H. Richard NiebuhrChrist and Culture (New York: Harper and Row1951).


See José CasanovaPublic Religions in the Modern World (Chicago: University of Chicago Press1994) p. 3.


David A. HollingerAfter Cloven Tongues of Fire: Protestant Liberalism in Modern American History (Princeton: Princeton University Press2013) p. 202.


CasanovaPublic Religions in the Modern World p. 5.


Timothy FitzgeraldReligion and Politics in International Relations (New York: Continuum2011) pp. 1–17. This dynamic is powerfully illuminated in Leora Batnitzky’s recent case study of the invention of Judaism as a religion in the modern era. ‘Before Jews received the rights of citizenship’ she explains ‘Judaism was not a religion and Jewishness was not a matter of culture or nationality. Rather Judaism and Jewishness were all of these at once: religion culture and nationality’. This ‘preemancipation wholeness’ fractures with the emergence of the nation-state giving rise to the varied and contested efforts of Jewish thinkers to locate their tradition within the categories of religion culture or nationality all of which seem to ‘not quite fit’. She reads modern Jewish thought through the lens of this interpretive conundrum (Leora Batnitzky How Judaism Became a Religion (Princeton: Princeton University Press 2011) p. 186).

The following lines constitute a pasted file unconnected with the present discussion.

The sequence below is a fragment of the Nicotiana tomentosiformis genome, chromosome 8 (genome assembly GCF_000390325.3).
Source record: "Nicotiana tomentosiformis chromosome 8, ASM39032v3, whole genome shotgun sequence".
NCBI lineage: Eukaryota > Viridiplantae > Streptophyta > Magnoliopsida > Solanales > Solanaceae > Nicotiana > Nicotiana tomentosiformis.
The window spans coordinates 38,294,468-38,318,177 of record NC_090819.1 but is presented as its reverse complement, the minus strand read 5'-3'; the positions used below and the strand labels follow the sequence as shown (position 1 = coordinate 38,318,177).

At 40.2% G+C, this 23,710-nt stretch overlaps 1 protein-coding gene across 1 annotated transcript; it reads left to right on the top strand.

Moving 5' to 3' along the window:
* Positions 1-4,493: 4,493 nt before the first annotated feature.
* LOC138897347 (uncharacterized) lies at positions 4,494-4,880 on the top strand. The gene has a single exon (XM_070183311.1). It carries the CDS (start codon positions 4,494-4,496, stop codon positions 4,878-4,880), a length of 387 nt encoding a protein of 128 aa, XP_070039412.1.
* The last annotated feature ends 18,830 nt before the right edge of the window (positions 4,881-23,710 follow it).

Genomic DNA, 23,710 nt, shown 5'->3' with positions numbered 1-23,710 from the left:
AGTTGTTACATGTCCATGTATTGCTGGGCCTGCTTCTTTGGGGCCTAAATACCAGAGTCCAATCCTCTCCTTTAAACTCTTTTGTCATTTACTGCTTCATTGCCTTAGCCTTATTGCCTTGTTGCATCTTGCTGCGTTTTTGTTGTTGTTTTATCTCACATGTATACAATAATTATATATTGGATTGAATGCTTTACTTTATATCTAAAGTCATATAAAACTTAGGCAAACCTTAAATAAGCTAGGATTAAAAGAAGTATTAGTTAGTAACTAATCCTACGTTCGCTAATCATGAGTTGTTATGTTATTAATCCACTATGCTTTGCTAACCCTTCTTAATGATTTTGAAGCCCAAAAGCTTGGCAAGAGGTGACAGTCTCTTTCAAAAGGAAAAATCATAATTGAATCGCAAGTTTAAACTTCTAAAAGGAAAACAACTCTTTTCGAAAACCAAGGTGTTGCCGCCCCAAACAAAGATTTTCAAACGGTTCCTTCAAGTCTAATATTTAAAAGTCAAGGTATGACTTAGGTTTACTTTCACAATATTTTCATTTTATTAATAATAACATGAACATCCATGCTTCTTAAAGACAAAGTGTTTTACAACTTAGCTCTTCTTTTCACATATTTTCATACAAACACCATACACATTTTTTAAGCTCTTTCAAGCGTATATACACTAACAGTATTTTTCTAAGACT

Olivier RoyHoly Ignorance: When Religion and Culture Part Ways (New York: Columbia University Press2010) p. 5.


Ibid. p. 2.


Sam HarrisThe End of Faith (New York: Norton2004) pp. 11–49.


Ibid. p. 243.